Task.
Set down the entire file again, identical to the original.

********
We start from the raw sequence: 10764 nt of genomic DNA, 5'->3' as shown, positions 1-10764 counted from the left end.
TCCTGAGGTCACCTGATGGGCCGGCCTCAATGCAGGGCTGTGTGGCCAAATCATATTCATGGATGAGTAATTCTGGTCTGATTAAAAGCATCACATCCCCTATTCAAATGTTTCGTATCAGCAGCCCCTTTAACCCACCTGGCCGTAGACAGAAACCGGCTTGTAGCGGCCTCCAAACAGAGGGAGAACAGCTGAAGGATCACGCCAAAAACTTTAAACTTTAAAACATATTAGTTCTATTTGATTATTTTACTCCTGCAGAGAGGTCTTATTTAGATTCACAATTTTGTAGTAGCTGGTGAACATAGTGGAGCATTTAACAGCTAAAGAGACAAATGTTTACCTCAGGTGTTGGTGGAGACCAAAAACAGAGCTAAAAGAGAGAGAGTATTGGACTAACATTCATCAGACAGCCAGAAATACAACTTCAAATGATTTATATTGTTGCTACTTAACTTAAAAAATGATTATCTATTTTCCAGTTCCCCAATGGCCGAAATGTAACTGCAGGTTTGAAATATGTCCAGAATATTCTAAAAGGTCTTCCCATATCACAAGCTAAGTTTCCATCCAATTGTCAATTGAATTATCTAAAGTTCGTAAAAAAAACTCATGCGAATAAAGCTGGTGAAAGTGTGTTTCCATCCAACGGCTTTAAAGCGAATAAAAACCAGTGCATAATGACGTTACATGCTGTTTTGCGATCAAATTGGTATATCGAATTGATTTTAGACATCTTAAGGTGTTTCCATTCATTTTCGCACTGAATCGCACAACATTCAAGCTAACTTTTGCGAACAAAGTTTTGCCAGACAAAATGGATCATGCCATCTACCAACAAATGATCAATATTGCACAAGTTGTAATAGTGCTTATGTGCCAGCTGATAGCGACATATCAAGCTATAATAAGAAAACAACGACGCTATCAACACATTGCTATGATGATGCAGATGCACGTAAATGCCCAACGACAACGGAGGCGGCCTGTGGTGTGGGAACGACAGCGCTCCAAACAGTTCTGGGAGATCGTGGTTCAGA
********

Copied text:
We start from the raw sequence: 10764 nt of genomic DNA, 5'->3' as shown, positions 1-10764 counted from the left end.
TCCTGAGGTCACCTGATGGGCCGGCCTCAATGCAGGGCTGTGTGGCCAAATCATATTCATGGATGAGTAATTCTGGTCTGATTAAAAGCATCACATCCCCTATTCAAATGTTTCGTATCAGCAGCCCCTTTAACCCACCTGGCCGTAGACAGAAACCGGCTTGTAGCGGCCTCCAAACAGAGGGAGAACAGCTGAAGGATCACGCCAAAAACTTTAAACTTTAAAACATATTAGTTCTATTTGATTATTTTACTCCTGCAGAGAGGTCTTATTTAGATTCACAATTTTGTAGTAGCTGGTGAACATAGTGGAGCATTTAACAGCTAAAGAGACAAATGTTTACCTCAGGTGTTGGTGGAGACCAAAAACAGAGCTAAAAGAGAGAGAGTATTGGACTAACATTCATCAGACAGCCAGAAATACAACTTCAAATGATTTATATTGTTGCTACTTAACTTAAAAAATGATTATCTATTTTCCAGTTCCCCAATGGCCGAAATGTAACTGCAGGTTTGAAATATGTCCAGAATATTCTAAAAGGTCTTCCCATATCACAAGCTAAGTTTCCATCCAATTGTCAATTGAATTATCTAAAGTTCGTAAAAAAAACTCATGCGAATAAAGCTGGTGAAAGTGTGTTTCCATCCAACGGCTTTAAAGCGAATAAAAACCAGTGCATAATGACGTTACATGCTGTTTTGCGATCAAATTGGTATATCGAATTGATTTTAGACATCTTAAGGTGTTTCCATTCATTTTCGCACTGAATCGCACAACATTCAAGCTAACTTTTGCGAACAAAGTTTTGCCAGACAAAATGGATCATGCCATCTACCAACAAATGATCAATATTGCACAAGTTGTAATAGTGCTTATGTGCCAGCTGATAGCGACATATCAAGCTATAATAAGAAAACAACGACGCTATCAACACATTGCTATGATGATGCAGATGCACGTAAATGCCCAACGACAACGGAGGCGGCCTGTGGTGTGGGAACGACAGCGCTCCAAACAGTTCTGGGAGATCGTGGTTCAGA